Friday, January 11, 2013

Is It the Voters or the Voting?

From the desk of Dan Levy, lead writer for the National, were some noteworthy comments on an article he titled "Baseball Hall of Fame: If You Can't Fix the Voters, Fix the Voting."

"There are egos everywhere, and it has grown out of control. It's nearly impossible to discuss who the best players in the game are without focusing just as much attention on who gets to decide what "best" even means."

He goes on to say that it is about the vote, not the voters. In doing so, he brings up former writer Murray Chass. He explains that Chass used to be a popular baseball writer before he took a buyout when his newspaper need to get rid of old, 'and presumably, overpaid writers.' Chass gets a seat for games because Major League baseball still credentials it to him. And evidently, in a blog he wrote, Chass admitted that voting for the Hall of Fame is more about about him than any of the players who deserve to be in Cooperstown.

Chass is also known for claiming Mike Piazza, while with the New York Mets, had backne.

I, personally, don't know the man. But a fellow writer says as much. I figure Levy can't say anything he pleases for fear of being held libel.

Levy then brings up the name of T.J. Quinn of ESPN. How Quinn wrote a post why he quit voting. Said Levy: "In a nutshell, he admitted he like to vote because it was 'cool' to be a Hall of Fame voter, but with the presentation of candidates who have more complicatred resumes, he decided he has, 'come to the conclusion that it isn't my mess to solve, and I wouldn't be qualified to solve it even if it were.'"

Levy: "On one hand, we should applaud Quinn for admitting that he can't make sense of what to do and that the pressure of being a gatekeeper for the history of the game should go to someone else, not him."

"On the other hand, it's complete and utter malarkey that Quinn would allow himself to vote for the Hall of Fame when it was easy to figure out who should or shouldn't be enshrined, but now the vote is complicated, Quinn thinks it's time to give up and let someone else deal with the mess. In other words, now that the game needs a judging body to look at the last 20 years with the kind of perspective the gatekeepers of the game should be able to provide."

Levy discusses the 'first ballot nonsense.' 'the big issue is this notion that letting people into Cooperstown is a privilege, not a right. Essentially, the voters get to decide who has that privilege, and when.'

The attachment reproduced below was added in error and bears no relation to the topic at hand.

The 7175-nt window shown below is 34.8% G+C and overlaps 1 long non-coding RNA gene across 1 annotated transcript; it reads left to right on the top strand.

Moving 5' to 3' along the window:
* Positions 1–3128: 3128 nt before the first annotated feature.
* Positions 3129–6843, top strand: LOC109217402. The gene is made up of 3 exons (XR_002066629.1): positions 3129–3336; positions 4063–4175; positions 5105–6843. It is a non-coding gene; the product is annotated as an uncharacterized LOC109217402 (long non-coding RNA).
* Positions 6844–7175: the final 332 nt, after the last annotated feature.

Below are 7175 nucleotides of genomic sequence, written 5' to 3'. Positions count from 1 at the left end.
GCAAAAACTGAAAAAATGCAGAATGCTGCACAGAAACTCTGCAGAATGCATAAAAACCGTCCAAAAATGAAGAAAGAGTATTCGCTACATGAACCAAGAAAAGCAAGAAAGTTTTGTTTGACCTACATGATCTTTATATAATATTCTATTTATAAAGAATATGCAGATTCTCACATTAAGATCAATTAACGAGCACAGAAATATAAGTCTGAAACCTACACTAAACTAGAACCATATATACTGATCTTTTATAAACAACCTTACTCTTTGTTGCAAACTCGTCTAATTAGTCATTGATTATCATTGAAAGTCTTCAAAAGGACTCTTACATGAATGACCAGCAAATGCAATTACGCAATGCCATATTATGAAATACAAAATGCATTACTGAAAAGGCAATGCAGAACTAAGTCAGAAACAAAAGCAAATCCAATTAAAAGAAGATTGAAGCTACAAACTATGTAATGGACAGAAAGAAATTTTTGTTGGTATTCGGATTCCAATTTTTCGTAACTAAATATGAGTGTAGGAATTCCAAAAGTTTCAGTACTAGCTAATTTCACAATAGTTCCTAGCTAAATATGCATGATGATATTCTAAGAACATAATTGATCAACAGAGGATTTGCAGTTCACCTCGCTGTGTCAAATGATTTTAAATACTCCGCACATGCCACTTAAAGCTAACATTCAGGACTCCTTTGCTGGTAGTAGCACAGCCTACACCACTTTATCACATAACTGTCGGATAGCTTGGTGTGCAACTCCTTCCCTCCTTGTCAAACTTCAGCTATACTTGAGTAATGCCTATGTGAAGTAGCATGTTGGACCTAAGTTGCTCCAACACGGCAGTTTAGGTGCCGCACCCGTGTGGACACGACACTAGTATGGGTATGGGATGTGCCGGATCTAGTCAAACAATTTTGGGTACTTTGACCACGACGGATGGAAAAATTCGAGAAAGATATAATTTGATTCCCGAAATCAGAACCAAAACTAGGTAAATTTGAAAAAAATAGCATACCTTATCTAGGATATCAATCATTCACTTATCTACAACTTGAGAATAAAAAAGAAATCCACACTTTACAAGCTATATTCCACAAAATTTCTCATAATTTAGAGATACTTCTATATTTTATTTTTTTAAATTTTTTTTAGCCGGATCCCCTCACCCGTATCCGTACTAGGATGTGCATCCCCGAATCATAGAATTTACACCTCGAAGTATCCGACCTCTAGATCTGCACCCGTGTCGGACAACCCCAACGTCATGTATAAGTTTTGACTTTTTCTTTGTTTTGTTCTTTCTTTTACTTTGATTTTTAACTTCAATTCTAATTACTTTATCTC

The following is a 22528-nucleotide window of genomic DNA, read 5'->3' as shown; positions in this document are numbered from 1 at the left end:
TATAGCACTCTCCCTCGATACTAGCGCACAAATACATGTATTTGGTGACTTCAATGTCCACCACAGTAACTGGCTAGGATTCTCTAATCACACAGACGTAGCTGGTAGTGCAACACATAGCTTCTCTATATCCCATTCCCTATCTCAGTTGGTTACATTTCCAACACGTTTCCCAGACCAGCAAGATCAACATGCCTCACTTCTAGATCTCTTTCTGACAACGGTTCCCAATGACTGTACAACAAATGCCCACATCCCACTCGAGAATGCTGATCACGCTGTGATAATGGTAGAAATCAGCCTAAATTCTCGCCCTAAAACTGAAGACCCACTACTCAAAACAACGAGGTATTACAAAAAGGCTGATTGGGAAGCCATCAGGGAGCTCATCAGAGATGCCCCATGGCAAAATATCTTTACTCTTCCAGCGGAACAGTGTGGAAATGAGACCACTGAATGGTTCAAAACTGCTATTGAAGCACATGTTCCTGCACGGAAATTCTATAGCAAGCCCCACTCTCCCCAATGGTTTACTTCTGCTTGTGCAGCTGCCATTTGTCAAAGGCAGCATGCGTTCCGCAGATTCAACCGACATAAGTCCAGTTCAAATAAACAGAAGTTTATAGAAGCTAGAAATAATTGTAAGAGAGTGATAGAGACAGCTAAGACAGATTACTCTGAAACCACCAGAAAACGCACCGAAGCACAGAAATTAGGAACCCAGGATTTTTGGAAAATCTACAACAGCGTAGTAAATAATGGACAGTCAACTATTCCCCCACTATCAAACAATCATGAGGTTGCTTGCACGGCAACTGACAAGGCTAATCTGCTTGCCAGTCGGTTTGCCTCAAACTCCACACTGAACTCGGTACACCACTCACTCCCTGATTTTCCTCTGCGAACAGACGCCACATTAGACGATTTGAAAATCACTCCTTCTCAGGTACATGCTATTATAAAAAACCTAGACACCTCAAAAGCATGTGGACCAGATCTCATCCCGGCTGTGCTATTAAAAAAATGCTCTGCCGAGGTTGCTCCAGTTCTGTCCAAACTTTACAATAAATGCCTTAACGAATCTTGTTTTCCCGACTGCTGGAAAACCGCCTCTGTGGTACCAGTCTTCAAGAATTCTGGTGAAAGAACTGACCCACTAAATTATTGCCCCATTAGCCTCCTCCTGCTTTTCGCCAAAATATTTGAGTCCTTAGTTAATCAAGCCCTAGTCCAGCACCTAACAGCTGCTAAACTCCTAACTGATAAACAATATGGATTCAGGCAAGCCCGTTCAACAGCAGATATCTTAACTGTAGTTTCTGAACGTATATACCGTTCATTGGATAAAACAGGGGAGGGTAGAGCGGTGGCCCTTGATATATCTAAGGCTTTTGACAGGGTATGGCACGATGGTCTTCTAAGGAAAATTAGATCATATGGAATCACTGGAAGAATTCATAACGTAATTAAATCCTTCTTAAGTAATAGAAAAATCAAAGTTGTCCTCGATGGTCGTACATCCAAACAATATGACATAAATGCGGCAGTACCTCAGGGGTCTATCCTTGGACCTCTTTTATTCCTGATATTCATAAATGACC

Just thinking about that last paragraph really stinks out loud!

Then a small graphic that reads: NOTABLE FIRST BALLOT INDUCTEES is shown that Sandy Koufax, Bob Gibson, Warren Spahn, Willie McCovey, Jackie Robinson, and Robert "Lefty" Grove. And what catches your eyes is that Sandy Koufax got 344 out of 396 ballots. Willie McCovey received 346 out of 425 ballots. Who could possibly think these two were not Hall of Famers? But wait, there are even more unbelievable ballots not filled out for stars of the game.

In 1979, when it was time to vote the "Say Hey" kid in, (a.k.a. Willie Mays) 23 voters did not vote for him. Are you kidding me? This is where Tom Tolbert's cry for making the voters accountable comes in to play. I would definitely want to know who did not vote for Willie Mays and that person gets his voting privileges removed on-the-spot, baby! Same with Ted Williams, of the 322 voters, 302 selected the "Splendid Splinter" leaving 20 misguided souls feeling better about themselves because ole Teddy Ballgame, more than likely, told them what to do with their newspaper. To these voters I've got to go Dick Vitale on them. With that ringing voice, Dicky V would probably give 'em a, "You are outta here!"

Then there was a list of players who entered Cooperstown with 90% of the vote,or higher. But really, what you have to notice hear is how some rated higher than others. Take Cal Ripken, Jr., please. He had a higher percentage than Mays, Hank Aaron, Honus Wagner, Johnny Bench, Babe Ruth, Rickey Henderson, Ted Williams, Stan Musial, Brooks Robinson, Rod Carew and Christy Mathewson.

No way was Cal Ripken, Jr. a better fielder, hitter, overall player than Brooks Calbert Robinson. Babe Ruth at 95.1% vs Nolan Ryan at 98.8% proves that this like every form of voting has a tendency to be more of a popularity contest than anything else. That the Babe was a bit of a rogue was probably used against him by some short-sighted,jealous voter who used his privilege to show the Babe who was really the boss.

Thanks to the aforementioned article. Here is the website if you'd like to check it out yourself.(

Kevin Marquez